You are here:Home>Concert Reviews

Concert Reviews (826)

Nothing beats experiencing live jazz music as its being created right in front of you.  Stop here for reviews of your favorite jazz artists live and in concert.

This David Berkman fellow you’d better be on the lookout for him. However, he might be too tasteful and unassuming for his own good like piano aces Cedar Walton and Larry Willis, he’s got tremendous technique but he uses it to serve the music, not his ego, and like them, his style is so unfailingly lyrical, imaginative yet unhurried, subtle, tasty and tasteful, it’d be easy to take him for granted in a world with so many other, more effusive, "dynamic" piano masters. At Chicago’s
Three solo piano concerts came fast and furiously one week after the other in February to the Northampton, MA, Center for the Arts. Three distinct approaches to the piano made the series both educational and memorable, but also pointed out a characteristic which revealed clarity to the distinction among the three. Uri Caine was the first of the three soloists. Here is a pianist who goes explosively and voraciously for the piano. The marriage between Caine and the piano is noticeably mech
It seems like everyone fans and musicians become part of one big happy family at the twice-yearly jazz parties thrown by Joe Rothman and John McClure in Orange County. That’s the feeling we got at the 6th Annual Newport Beach Jazz Party this past President’s Day weekend. It was held, as usual, at the Newport Beach Marriott Hotel. This year’s event, incidentally, Concluding with a Count Basie tribute, set an attendance record. For fans, many of whom attend every party, it’s like going home for
The concert pairing of the Wayne Shorter Quartet and the Los Angeles Philharmonic was an inspired match, amounting to a summit between two of the leading ensembles in their respective musical fields. Shorter is one of the most accomplished saxophonists in history, and his current quartet (rounded out by drummer Brian Blade, bassist John Patitucci, and pianist Danilo Perez) has established itself as one of this century's leading jazz units. The Philharmonic is another longstanding

Winter Wonderland

Written by
Southport's reputation as a place to listen to the best in contemporary jazz was enhanced last weekend by a highly praised Winter jazz festival. Fans from all corners of the UK and a three-day program of differing jazz styles from some of the World's best jazz musicians produced an exciting and memorable event, all organized by the Southport Melodic Jazz Cub. Dutch violinist Tim Kliphuis with former Stephane Grappelli bassist Len Skeat, leading UK guitarist Mitc
TINA MAY is certainly a slow burner. In an unusually chilly Royal Clifton ballroom, she took a while to find her fire, but once she warmed up she was as hot. Looking gorgeous, with a voice to make grown men swoon, she is a charismatic and skilled vocalist. But arriving directly from Paris perhaps left her a little lagged and in early songs, such as Thelonious Monk’s "Well You Needn’t," this reviewer had the feeling that Tina and the band were holding back. Tenor sax and band leader Mike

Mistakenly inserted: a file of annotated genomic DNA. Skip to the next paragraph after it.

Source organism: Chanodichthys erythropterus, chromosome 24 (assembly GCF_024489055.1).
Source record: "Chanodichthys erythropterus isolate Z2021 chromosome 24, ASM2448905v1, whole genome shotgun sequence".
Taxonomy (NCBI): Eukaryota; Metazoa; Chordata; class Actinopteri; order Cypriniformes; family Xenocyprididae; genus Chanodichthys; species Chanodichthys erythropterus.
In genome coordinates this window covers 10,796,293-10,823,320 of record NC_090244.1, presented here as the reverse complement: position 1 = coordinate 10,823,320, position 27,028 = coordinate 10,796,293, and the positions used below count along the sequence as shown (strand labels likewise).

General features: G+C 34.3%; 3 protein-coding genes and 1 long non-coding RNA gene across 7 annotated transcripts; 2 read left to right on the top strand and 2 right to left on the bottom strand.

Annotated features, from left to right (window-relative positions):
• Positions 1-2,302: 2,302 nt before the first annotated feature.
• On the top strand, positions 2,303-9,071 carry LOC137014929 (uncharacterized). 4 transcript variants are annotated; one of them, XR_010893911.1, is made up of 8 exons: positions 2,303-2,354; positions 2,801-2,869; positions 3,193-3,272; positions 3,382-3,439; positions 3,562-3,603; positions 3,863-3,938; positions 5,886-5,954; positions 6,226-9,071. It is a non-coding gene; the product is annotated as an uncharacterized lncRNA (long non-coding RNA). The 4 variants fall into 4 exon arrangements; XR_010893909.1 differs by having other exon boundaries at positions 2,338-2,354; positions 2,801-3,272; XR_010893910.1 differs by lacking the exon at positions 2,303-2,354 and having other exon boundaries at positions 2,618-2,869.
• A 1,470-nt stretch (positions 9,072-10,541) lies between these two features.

As shown and heard in her first-ever performance in her hometown of Milwaukee, if there’s a more beautiful chanteuse than Tierney Sutton on the jazz scene today That’s beautiful as in clarity or creativity of diction Beautiful as in caressing or coaxing or even pell-melling new interpretations out of the Great American songbook... Beautiful as in an airy and pure upper pitch accented every once in a while by a little vibrato, growl, or full-bodied midrange, or frequent
This young Mr. Chris Potter has proven his tenor saxophonic mettle on many recordings, both on his own and in the service of Dave Holland and Dave Douglas. Though he has several fine discs under his own leadership, the only one (thus far) that’s knocked me for a loop is his latest, Underground (Sunnyside), which has my vote for the year’s most dazzling disc du jazz. While even edgiest musicians these days prove themselves to be predictable, Potter is
Attending this first concert of 2006 was an easy choice for me to make. It was the very idea of the duo performance of David Arner on piano and Michael Bisio on string bass that took me the distance from where I write here to where I could hear them. And the music transcended the miles I traveled. Arner chooses his musical syntax from an encyclopedic knowledge of the capacity of the keyboard. Bisio rewards the listener with a soft and dedicated approach to the bass st
"Once the prevailing popular music of the land, [jazz] has shrunk to a mere 2 percent of the market. Yet this venerable art form refuses to grow old and fade away. And if, as author Gerald Early has said, America's three great contributions to the world are the Constitution, baseball and jazz, then it's time jazz was better known in the land where it was born." So writes Matt Schudel in November's Washington Post Book World. Under these circumstances, any way to successfully present thi